Signs seem to suggest the merger between HHIH and DSME may not happen
Last July, all eyes were on 2 Korean heavyweights’ merger, wondering if that would even happen. Hyundai Heavy Industries Holdings Company (HHIH) was planning to acquire Daewoo Shipbuilding & Marine Engineering Company (DSME). However, it can only take place upon approvals from South Korea, the European Union (EU), Japan, China, Singapore, and Kazakhstan. HHIH had to date received approvals from only 3 countries; China, Kazakhstan and Singapore.
The industry watched on as the EU adjourned its decision for the 4th time. The EU and Korea are important trade partners; Korea is the EU’s 9th largest export market for goods, and the EU is Korea’s 3rd largest export destination. Both signed a free trade agreement which came into effect at end of 2011. The union between HHIH and DSME would be a force to reckoned with if it comes to pass. Media reports noted this new entity would command 21 per cent market share in its position as the world’s biggest shipbuilder.
The turn of events came when unionised workers at DSME launched a protest rally against the acquisition early September 2021. Kang Ju-yong, an official from the labour union said, “We opposed to the deal as it was made by behind-the-scene talks, not by open bidding, and will cut our jobs undermining job security.” He added the deal will stifle about DSME’s 1,240 suppliers, because HHIH’s shipbuilders have been supplied ship parts by their own affiliates.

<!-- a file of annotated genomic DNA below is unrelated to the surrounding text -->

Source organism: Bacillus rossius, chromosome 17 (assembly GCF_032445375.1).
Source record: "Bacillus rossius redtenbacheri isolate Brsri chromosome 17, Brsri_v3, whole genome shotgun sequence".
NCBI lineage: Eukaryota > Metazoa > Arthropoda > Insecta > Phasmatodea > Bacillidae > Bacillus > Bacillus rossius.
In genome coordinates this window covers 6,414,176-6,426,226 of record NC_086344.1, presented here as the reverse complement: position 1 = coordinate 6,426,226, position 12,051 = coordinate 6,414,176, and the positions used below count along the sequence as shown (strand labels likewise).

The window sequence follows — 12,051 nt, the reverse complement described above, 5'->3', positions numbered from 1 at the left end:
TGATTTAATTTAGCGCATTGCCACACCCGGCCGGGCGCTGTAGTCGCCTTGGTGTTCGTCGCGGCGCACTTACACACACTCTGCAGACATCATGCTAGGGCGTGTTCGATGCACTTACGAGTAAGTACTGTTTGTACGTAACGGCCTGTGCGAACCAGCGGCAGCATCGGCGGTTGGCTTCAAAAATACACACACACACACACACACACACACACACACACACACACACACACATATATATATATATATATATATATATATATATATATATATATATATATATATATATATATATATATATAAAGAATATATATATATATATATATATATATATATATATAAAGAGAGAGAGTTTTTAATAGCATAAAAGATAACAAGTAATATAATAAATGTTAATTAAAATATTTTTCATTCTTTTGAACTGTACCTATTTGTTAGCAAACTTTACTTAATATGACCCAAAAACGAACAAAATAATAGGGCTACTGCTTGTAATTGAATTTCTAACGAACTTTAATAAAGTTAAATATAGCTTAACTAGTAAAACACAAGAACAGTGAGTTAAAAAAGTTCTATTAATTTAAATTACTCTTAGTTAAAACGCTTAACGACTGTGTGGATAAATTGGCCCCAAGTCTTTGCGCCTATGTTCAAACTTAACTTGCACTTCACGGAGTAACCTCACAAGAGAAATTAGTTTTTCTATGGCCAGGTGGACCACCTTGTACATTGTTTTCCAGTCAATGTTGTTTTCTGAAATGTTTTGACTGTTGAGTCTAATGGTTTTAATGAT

A clear signal
What seemed to underscore DSME’s determination to not be acquired was its inking a KRW 990 billion (US$845 million) order to build four liquefied natural gas (LNG) carriers. Under the deal with an Asian company, DSME will deliver the 174,000mᶟ LNG carriers by October 2024. The company revealed this latest order totals up to US$8.04 billion in new orders for DSME, surpassing the annual target of US$ 7.7 billion.
Putting two and two together, DSME’s steady recovery is a strong message to HHIH to re-consider this acquisition. Meanwhile EU is probably heaving a sigh of relief given its glaring apprehension about competition and monopoly.
Marine Online News Team
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